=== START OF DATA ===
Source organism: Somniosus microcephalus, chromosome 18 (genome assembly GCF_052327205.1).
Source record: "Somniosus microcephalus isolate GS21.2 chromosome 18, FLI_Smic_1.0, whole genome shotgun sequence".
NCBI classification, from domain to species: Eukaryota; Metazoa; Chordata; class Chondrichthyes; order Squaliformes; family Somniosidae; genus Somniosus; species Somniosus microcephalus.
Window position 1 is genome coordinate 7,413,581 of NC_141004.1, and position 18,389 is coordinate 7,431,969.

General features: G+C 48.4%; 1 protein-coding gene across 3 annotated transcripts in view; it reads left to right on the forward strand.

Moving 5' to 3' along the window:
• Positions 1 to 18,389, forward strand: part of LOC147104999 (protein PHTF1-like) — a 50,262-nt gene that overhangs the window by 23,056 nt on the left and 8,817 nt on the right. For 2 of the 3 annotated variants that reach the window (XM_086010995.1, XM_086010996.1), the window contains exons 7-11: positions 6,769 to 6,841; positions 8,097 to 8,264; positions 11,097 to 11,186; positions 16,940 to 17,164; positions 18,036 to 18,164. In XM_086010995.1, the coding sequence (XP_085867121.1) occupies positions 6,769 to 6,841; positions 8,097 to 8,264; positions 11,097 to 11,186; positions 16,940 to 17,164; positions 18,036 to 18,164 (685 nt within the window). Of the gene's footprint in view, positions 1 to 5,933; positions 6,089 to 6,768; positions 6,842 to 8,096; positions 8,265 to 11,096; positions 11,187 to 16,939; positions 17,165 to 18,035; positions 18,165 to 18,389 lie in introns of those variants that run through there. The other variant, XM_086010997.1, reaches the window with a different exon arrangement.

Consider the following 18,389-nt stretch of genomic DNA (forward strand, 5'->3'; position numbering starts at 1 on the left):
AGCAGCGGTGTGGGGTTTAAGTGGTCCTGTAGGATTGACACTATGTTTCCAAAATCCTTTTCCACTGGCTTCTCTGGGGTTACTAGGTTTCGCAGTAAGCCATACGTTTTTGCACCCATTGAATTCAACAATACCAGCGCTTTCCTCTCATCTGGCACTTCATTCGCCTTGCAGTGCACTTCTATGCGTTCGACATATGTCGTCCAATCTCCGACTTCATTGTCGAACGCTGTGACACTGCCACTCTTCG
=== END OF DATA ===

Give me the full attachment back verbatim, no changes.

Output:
Source organism: Somniosus microcephalus, chromosome 18 (genome assembly GCF_052327205.1).
Source record: "Somniosus microcephalus isolate GS21.2 chromosome 18, FLI_Smic_1.0, whole genome shotgun sequence".
NCBI classification, from domain to species: Eukaryota; Metazoa; Chordata; class Chondrichthyes; order Squaliformes; family Somniosidae; genus Somniosus; species Somniosus microcephalus.
Window position 1 is genome coordinate 7,413,581 of NC_141004.1, and position 18,389 is coordinate 7,431,969.

General features: G+C 48.4%; 1 protein-coding gene across 3 annotated transcripts in view; it reads left to right on the forward strand.

Moving 5' to 3' along the window:
• Positions 1 to 18,389, forward strand: part of LOC147104999 (protein PHTF1-like) — a 50,262-nt gene that overhangs the window by 23,056 nt on the left and 8,817 nt on the right. For 2 of the 3 annotated variants that reach the window (XM_086010995.1, XM_086010996.1), the window contains exons 7-11: positions 6,769 to 6,841; positions 8,097 to 8,264; positions 11,097 to 11,186; positions 16,940 to 17,164; positions 18,036 to 18,164. In XM_086010995.1, the coding sequence (XP_085867121.1) occupies positions 6,769 to 6,841; positions 8,097 to 8,264; positions 11,097 to 11,186; positions 16,940 to 17,164; positions 18,036 to 18,164 (685 nt within the window). Of the gene's footprint in view, positions 1 to 5,933; positions 6,089 to 6,768; positions 6,842 to 8,096; positions 8,265 to 11,096; positions 11,187 to 16,939; positions 17,165 to 18,035; positions 18,165 to 18,389 lie in introns of those variants that run through there. The other variant, XM_086010997.1, reaches the window with a different exon arrangement.

Consider the following 18,389-nt stretch of genomic DNA (forward strand, 5'->3'; position numbering starts at 1 on the left):
AGCAGCGGTGTGGGGTTTAAGTGGTCCTGTAGGATTGACACTATGTTTCCAAAATCCTTTTCCACTGGCTTCTCTGGGGTTACTAGGTTTCGCAGTAAGCCATACGTTTTTGCACCCATTGAATTCAACAATACCAGCGCTTTCCTCTCATCTGGCACTTCATTCGCCTTGCAGTGCACTTCTATGCGTTCGACATATGTCGTCCAATCTCCGACTTCATTGTCGAACGCTGTGACACTGCCACTCTTCG